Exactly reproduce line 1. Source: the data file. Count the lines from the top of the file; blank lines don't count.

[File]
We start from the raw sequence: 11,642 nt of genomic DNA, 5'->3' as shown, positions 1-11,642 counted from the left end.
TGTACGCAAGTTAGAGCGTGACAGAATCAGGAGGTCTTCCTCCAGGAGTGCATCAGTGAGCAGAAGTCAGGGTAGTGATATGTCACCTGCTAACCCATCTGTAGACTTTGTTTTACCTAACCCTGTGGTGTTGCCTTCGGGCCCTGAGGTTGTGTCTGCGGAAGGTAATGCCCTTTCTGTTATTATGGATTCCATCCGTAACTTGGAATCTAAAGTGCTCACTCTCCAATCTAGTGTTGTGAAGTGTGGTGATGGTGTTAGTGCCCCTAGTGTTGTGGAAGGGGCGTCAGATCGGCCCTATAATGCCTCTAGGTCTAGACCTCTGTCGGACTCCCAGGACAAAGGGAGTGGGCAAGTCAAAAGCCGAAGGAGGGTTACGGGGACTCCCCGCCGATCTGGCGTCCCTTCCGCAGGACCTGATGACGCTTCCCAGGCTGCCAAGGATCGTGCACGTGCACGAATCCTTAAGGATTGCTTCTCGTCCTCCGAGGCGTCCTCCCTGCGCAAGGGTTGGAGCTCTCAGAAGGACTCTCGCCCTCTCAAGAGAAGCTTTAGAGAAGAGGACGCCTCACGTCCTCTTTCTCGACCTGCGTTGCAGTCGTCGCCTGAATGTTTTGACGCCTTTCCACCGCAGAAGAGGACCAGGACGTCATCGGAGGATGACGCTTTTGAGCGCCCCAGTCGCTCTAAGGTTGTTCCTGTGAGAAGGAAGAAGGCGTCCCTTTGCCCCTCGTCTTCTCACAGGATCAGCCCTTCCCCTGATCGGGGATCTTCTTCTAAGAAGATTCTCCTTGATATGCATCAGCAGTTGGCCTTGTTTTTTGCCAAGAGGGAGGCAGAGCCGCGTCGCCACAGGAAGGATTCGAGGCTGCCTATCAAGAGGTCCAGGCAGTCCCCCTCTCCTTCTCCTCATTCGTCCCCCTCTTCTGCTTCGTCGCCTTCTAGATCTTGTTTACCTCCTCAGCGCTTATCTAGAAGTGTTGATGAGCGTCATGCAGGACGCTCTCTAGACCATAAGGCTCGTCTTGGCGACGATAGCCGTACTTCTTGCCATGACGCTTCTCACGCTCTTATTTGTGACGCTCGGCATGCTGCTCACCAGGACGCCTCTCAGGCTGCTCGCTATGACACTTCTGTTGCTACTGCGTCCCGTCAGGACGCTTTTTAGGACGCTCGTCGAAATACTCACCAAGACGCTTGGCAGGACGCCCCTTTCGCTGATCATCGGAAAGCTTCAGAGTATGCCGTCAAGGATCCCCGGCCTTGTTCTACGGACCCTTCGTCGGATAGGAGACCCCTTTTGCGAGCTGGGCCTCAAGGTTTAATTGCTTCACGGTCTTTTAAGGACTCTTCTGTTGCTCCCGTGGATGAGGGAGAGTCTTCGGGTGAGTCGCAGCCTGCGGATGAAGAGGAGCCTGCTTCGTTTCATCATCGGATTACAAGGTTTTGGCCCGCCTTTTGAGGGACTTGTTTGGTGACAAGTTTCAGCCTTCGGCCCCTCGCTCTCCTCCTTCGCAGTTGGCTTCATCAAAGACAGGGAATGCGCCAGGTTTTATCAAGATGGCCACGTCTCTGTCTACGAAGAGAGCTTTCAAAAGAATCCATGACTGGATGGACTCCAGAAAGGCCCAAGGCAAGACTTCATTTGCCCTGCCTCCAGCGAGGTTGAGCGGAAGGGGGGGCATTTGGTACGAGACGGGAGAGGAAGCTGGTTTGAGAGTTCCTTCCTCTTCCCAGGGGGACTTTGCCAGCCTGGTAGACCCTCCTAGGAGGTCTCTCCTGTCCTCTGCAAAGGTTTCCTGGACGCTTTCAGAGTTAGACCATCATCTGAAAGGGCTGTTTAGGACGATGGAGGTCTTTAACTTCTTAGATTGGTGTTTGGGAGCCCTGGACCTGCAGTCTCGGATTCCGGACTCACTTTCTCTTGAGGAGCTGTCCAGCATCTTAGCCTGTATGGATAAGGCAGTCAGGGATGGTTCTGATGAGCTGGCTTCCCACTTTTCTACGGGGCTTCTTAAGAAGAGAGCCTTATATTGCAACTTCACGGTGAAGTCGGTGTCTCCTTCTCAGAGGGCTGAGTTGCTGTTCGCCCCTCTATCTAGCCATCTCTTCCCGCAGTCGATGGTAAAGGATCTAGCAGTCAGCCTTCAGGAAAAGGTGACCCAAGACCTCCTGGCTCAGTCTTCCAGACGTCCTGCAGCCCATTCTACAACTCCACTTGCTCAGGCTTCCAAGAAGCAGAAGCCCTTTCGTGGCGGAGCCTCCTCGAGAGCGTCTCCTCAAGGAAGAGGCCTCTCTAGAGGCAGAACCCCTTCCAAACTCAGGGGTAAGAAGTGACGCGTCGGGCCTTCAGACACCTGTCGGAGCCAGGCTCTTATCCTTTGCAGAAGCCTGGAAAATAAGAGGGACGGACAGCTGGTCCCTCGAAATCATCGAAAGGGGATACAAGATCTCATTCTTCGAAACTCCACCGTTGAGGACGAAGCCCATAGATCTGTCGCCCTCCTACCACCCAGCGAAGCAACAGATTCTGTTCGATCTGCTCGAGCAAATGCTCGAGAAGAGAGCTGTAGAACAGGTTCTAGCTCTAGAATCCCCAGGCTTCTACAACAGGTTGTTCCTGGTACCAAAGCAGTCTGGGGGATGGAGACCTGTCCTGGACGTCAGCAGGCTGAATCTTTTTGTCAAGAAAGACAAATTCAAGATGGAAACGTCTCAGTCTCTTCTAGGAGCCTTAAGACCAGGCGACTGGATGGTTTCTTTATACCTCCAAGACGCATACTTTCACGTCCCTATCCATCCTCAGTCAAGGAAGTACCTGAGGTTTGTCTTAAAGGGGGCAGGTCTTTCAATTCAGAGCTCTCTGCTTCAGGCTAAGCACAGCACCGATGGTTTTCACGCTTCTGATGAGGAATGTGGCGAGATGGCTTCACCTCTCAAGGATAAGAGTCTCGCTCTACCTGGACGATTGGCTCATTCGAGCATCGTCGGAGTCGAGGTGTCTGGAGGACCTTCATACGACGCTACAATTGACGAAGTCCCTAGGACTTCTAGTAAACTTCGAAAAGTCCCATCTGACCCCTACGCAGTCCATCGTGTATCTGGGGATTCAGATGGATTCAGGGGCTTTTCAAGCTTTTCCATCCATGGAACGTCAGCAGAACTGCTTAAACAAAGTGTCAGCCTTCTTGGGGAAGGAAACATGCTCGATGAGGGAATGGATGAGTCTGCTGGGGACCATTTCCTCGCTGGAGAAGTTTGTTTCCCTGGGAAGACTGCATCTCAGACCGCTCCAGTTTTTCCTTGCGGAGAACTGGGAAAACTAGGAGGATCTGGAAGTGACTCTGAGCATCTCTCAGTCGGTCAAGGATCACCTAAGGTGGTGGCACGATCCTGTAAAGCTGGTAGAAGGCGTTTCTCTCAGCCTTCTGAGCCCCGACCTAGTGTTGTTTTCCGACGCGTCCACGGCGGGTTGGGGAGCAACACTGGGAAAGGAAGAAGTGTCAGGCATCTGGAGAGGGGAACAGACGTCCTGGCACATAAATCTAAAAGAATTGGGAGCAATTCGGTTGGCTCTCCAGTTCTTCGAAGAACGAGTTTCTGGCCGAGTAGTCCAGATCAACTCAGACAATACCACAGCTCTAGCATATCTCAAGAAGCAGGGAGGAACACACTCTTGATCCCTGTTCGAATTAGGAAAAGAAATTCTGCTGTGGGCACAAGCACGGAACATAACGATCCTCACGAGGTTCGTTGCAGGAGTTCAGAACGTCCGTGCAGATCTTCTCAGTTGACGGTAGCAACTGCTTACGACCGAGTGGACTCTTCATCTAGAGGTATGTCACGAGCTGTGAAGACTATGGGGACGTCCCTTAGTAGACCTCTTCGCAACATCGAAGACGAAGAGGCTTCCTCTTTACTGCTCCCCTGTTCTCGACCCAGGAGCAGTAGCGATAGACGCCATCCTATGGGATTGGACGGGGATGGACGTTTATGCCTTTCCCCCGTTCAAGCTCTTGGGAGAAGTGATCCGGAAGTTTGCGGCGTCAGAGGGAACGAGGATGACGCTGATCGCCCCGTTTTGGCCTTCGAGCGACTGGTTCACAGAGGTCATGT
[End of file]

We start from the raw sequence: 11,642 nt of genomic DNA, 5'->3' as shown, positions 1-11,642 counted from the left end.